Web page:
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The aim of the current work was to study the effect of simplified loading on strain distribution within the intact femur using the Muscle Standardized Femur finite element model and to investigate whether the interaction between the intact human femur and the muscles which are attached to the bone surface could accurately be represented by concentrated forces, applied through the centroids of their attachment areas. An instant at 10 per cent of the gait cycle during level walking was selected as the reference physiological load case; nine load cases were analysed. Comparison of the calculated results for the physiological load case with muscle forces uniformly distributed over their attachment areas showed good agreement with in vivo measurements of strain values and femoral head displacement in humans. Simplified load cases generated unrealistic displacement results and high strain magnitudes, exceeding the physiological range. It was found that when muscles with large attachment areas are included in the model and the muscle forces are simplified, stress and strain distributions will be affected not only on the external bone surface in the vicinity of the load application node, but also on the internal surface of the cortical bone. However, applying muscle forces as concentrated loads at the centroids of the attachment areas can serve as first indicators of the physiological stress and strain levels, if results from nodes and elements in the vicinity of the load application nodes are discarded. Omitting muscle forces or fixing the femur in mid-shaft leads to large unphysiological strain values.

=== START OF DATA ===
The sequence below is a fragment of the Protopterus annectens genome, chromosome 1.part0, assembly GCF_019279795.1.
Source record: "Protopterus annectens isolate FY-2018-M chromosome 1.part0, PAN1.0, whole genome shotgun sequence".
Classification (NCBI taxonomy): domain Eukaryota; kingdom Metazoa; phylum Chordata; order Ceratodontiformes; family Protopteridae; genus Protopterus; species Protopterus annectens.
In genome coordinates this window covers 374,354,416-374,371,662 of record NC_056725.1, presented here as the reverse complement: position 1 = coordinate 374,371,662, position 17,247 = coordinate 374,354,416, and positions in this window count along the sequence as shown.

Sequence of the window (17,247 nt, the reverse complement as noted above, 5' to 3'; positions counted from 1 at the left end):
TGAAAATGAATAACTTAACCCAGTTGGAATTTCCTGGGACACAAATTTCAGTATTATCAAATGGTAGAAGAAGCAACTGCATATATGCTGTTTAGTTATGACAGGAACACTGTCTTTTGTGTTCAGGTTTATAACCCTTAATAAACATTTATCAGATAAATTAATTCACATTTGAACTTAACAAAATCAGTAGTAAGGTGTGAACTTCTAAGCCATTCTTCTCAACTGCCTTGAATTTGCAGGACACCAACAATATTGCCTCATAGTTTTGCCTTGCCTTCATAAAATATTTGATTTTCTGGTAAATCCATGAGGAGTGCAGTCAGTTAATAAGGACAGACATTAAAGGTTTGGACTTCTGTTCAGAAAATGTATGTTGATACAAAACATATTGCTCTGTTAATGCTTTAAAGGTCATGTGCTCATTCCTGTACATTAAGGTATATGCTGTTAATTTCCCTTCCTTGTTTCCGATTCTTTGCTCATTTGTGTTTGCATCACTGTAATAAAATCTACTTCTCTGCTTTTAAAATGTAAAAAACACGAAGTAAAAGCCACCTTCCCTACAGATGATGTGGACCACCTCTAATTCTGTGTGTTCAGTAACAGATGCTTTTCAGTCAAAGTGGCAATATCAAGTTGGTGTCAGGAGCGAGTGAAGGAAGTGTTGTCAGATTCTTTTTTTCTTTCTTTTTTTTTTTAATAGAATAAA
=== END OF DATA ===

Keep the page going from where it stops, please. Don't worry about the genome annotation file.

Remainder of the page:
Original publication

DOI

10.1243/095441103765212677

Type

Journal article

Journal

Proceedings of the Institution of Mechanical Engineers. Part H, Journal of engineering in medicine

Publication Date

01/2003

Volume

217

Pages

173 - 189

Addresses

Oxford Orthopaedic Engineering Collaboration, Nuffield Department of Orthopaedic Surgery, University of Oxford, The Botnar Research Centre, Nuffield Orthopaedic Centre, Headington, Oxford, UK.

Keywords

Thigh, Muscle, Skeletal, Femur, Humans, Walking, Sensitivity and Specificity, Muscle Contraction, Finite Element Analysis, Compressive Strength, Elasticity, Stress, Mechanical, Tensile Strength, Torque, Weight-Bearing, Motion, Rotation, Models, Biological, Reference Standards, Computer-Aided Design, Computer Simulation